US 20030084959 A1
The present invention provides for a vending system wherein a monitoring system verifies that a beverage product ordered by a vending customer is actually delivered through a delivery area to the customer. If the beverage product ordered is unavailable either because of an out of stock situation or a blockage of the delivery path for that product, the present invention allows the customer to request a refund or order a second product.
1. A beverage vending machine delivery systems comprising:
a product delivery system;
a storage system for beverage containers;
a delivery path in which said beverage containers travel from said storage system to a receiving position;
a sensor located along said delivery path that senses when said beverage containers traverse said delivery path and coupled to sensing circuitry;
reporting circuitry, electronically coupled to said sensor and said associated sensing circuitry, wherein said reporting circuitry reports to said product delivery system when said beverage container has passed said sensor; and
a beverage dispensing system that fills beverage containers at said receiving location.
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10. A method of determining whether a beverage container has been delivered, comprising the steps of:
receiving at a beverage vending machine an order from a customer to vend a beverage;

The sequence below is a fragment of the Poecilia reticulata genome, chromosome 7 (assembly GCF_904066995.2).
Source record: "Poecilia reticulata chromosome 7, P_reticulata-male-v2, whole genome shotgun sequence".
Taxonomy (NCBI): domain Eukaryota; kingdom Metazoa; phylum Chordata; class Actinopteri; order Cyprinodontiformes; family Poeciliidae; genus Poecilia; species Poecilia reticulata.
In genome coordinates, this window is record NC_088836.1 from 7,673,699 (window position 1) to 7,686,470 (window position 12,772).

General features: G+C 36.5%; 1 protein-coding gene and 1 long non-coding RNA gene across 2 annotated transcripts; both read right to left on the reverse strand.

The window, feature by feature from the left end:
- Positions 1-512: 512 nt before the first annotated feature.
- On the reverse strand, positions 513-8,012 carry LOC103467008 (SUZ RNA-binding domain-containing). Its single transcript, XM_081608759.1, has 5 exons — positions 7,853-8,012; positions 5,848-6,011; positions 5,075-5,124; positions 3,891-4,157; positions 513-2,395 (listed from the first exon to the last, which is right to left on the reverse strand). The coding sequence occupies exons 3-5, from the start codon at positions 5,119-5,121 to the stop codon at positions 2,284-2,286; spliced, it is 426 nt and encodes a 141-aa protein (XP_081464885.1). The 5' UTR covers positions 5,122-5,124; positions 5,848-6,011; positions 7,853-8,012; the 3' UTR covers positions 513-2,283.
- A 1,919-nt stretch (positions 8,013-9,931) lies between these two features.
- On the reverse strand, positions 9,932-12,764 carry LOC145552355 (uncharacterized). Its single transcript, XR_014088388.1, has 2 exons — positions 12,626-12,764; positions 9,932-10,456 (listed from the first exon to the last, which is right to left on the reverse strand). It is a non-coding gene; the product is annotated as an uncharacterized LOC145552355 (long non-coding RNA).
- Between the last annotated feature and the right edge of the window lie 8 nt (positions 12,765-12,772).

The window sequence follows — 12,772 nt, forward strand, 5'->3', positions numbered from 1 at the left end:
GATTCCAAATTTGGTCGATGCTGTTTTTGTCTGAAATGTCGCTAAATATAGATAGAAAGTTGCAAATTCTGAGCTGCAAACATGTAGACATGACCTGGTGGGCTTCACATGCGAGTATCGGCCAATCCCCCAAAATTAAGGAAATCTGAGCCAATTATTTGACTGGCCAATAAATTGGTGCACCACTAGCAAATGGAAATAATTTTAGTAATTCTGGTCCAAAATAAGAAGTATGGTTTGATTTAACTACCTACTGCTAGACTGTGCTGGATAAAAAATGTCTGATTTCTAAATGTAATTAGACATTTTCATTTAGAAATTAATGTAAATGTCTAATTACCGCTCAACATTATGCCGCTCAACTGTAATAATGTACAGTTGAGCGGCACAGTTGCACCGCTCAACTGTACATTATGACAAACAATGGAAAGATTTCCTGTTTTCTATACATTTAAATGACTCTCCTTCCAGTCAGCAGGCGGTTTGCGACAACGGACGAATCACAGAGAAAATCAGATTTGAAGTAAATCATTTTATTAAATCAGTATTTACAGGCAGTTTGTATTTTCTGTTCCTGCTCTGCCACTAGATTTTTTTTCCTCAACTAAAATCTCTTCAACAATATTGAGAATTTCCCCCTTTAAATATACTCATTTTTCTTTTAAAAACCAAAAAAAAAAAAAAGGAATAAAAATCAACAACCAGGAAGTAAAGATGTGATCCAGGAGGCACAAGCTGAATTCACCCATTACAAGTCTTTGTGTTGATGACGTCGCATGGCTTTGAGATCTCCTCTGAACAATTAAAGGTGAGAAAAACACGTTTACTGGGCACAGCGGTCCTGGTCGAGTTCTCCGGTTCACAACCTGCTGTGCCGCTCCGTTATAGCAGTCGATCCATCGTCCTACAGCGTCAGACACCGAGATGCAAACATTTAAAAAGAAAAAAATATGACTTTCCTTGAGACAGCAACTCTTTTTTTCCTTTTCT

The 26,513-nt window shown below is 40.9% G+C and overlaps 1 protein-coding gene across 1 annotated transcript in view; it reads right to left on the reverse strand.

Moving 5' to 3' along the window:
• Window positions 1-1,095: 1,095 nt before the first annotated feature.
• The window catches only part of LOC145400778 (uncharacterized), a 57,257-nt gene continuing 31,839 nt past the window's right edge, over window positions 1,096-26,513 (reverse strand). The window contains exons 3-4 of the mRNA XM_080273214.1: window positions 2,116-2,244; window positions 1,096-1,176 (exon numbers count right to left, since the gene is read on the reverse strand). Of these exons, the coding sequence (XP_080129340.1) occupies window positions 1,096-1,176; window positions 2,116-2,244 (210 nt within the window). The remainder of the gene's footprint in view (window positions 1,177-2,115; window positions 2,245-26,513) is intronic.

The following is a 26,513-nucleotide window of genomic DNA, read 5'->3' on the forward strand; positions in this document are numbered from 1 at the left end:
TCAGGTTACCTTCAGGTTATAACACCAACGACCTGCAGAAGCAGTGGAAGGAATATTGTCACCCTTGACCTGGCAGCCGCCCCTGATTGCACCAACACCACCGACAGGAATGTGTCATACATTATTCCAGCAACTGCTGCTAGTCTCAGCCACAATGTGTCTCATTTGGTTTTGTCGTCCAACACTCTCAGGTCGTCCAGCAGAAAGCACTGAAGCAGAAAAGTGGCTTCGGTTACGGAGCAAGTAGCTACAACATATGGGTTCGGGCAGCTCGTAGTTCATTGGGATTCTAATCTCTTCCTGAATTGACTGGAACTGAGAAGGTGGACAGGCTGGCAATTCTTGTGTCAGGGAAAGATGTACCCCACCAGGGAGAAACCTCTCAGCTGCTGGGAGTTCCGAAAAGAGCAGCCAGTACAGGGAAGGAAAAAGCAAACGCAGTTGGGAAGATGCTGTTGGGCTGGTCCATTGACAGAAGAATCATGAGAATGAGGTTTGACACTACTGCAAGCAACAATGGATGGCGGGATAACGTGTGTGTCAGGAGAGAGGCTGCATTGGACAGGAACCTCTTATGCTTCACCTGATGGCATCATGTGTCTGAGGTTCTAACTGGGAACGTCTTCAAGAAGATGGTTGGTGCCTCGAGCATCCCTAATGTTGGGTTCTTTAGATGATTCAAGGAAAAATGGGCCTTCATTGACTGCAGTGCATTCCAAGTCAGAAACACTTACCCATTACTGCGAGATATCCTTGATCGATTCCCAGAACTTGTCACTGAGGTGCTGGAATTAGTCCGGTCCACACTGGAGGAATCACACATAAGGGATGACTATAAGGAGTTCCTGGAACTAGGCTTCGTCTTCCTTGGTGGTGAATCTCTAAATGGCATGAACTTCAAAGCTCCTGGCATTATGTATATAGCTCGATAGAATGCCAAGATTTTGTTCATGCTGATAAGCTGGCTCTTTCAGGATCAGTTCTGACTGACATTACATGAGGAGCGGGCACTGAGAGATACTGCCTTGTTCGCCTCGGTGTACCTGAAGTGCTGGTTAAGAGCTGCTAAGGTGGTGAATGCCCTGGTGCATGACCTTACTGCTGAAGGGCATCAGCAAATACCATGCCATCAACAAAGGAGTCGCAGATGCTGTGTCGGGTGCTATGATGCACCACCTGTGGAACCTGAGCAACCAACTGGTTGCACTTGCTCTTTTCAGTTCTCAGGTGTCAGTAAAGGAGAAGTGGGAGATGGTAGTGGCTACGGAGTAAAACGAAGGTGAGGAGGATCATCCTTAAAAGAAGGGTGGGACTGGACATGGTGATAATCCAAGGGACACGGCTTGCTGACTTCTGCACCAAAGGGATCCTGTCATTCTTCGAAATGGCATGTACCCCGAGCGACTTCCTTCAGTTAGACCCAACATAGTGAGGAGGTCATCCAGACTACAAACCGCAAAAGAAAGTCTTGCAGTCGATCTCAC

sending a delivery signal based on said order to a beverage product delivery system and a monitoring control unit;
delivering a beverage container from a storage location to a receiving location via a delivery path;
monitoring said delivery path along which the beverage container travels to reach said receiving location to determine if the beverage container reached said receiving location;
allowing a payment from said customer to said beverage vending machine to be refunded if said beverage container does not reach said receiving location; and
delivering a beverage to said beverage container located at said receiving location after verifying that said beverage container is at said receiving location.
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 This application claims the benefit of and incorporates by reference U.S. Provisional Patent Application Serial No. 60/335,329 entitled “APPARATUS AND METHODOLOGY OF DETECTING FULFILLMENT OF CUSTOMER VEND REQUEST” filed on Oct. 24, 2001.
 The present invention relates to the vending arts generally and more specifically to beverage vending machine delivery systems for determining whether a beverage product has been delivered to the consumer after a customer order.
 Currently, beverage vending machines lack the ability to detect and confirm whether an ordered product has been actually delivered to a customer after an ordered vend event by the customer has occurred. Present methods, referred herein as the home switch method, always assume that the ordered product is available for delivery and that the product is successfully delivered upon completing one vend cycle.
 However, vending machines often fail to deliver the product after the vend cycle for various reasons, including improper installation of the dry beverage mix or cups. Other reasons include improper service by the vendor's sales representative or obstructions in the delivery path. Thus, after paying for the product and completion of a vend cycle, the customer may fail to receive their ordered product. This results in customer frustration with the vending company, ultimately affecting customer relations and vending sales.
 It is important that users, upon making requisite payment, be reliably vended the product which they have selected, without any deficiency or bonus, and without any need, or apparent desirability for expending unusual effort, or that the user automatically be provided a return of payment, or the opportunity to make another selection.